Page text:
DDNet’s Games of the Year 2013: Arthouse Game of the Year

3 mins read
A couple of months ago we asked you to vote on your favourite games of the year (up to the end of October, except for the blockbuster of the year award, which is still running now on the site). You’ve voted and now, in the coming weeks, we will unveil the results.

The process: Earlier in the year we asked you, our readers, to rank nine different games per category in order of preference (or how interested you are in a game, if you haven’t played it before). We have taken those rankings, averaged them up, and the resulting list below are the top four games – three runners up and the winner.

Games that make you think. Games that inspire you. Games that make you wish you could study games at university; arthouse games are a topic dear to the hearts of many of us here at Digitally Downloaded, and the below four games are the finest examples that we’ve seen this year.

Runners Up

Papers, Please: Papers, Please is one of the very few games that we haven’t reviewed this year… we should really get on that. We’ve played it, of course, and it’s a brilliant example of independent arthouse game development; Papers, Please is a hugely insightful analysis and criticism of the flaws inherent in an immigration system where human attitudes and errors can be brought into something so crucial to so many.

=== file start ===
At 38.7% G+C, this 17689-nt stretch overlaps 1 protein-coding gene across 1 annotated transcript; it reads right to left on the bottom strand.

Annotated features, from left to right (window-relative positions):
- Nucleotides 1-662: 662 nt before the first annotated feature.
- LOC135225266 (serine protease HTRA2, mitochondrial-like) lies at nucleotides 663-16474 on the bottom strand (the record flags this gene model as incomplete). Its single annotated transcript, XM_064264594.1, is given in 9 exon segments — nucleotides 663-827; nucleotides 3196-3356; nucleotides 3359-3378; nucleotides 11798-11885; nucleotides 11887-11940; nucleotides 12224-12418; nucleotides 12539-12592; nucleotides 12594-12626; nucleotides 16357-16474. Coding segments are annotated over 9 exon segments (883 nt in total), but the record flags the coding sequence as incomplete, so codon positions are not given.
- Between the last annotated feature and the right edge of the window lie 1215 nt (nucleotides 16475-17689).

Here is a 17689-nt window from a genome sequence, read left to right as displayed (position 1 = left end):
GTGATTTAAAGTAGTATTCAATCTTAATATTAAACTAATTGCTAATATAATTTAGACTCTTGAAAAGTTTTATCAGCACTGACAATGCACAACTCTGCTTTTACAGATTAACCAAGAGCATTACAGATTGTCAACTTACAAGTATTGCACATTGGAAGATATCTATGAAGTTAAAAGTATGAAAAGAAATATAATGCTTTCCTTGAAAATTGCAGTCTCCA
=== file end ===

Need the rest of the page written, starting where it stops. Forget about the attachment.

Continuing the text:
Attack of the Friday Monsters: While many would argue that this isn’t much of a game, what Attack of the Friday Monsters is is a wonderful deconstruction of the nostalgia for youth and the very real fears of growing up. It’s also a brilliant recreation of regional urban life in Japan, and brilliantly encapsulates some of the social strains that are an everyday part of Japanese youth life.

(Read our review here)

Deadly Premonition: Released this year as a director’s cut, Deadly Premonition is a masterful game that was unfortunately overlooked by many because it looked like a PlayStation 2 game. It’s unfortunate, because once you started to play the game itself that initial impression is rendered moot by the simple fact that this is a surrealist masterpiece and one of the most creative horror games to ever hit the games industry.

(Read our review here)


Killer is Dead: You can’t keep a good surrealist experience down. Killer is Dead is darkly comic, brutally critical of gender roles in the media, and simply filled with pop culture and biblical references and interpretations. This is a game that demands to be played multiple times in order to fully comprehend… it’s a pity that so few people saw it as more than a mindless hack-and-slash brawler.

(Read our review here)

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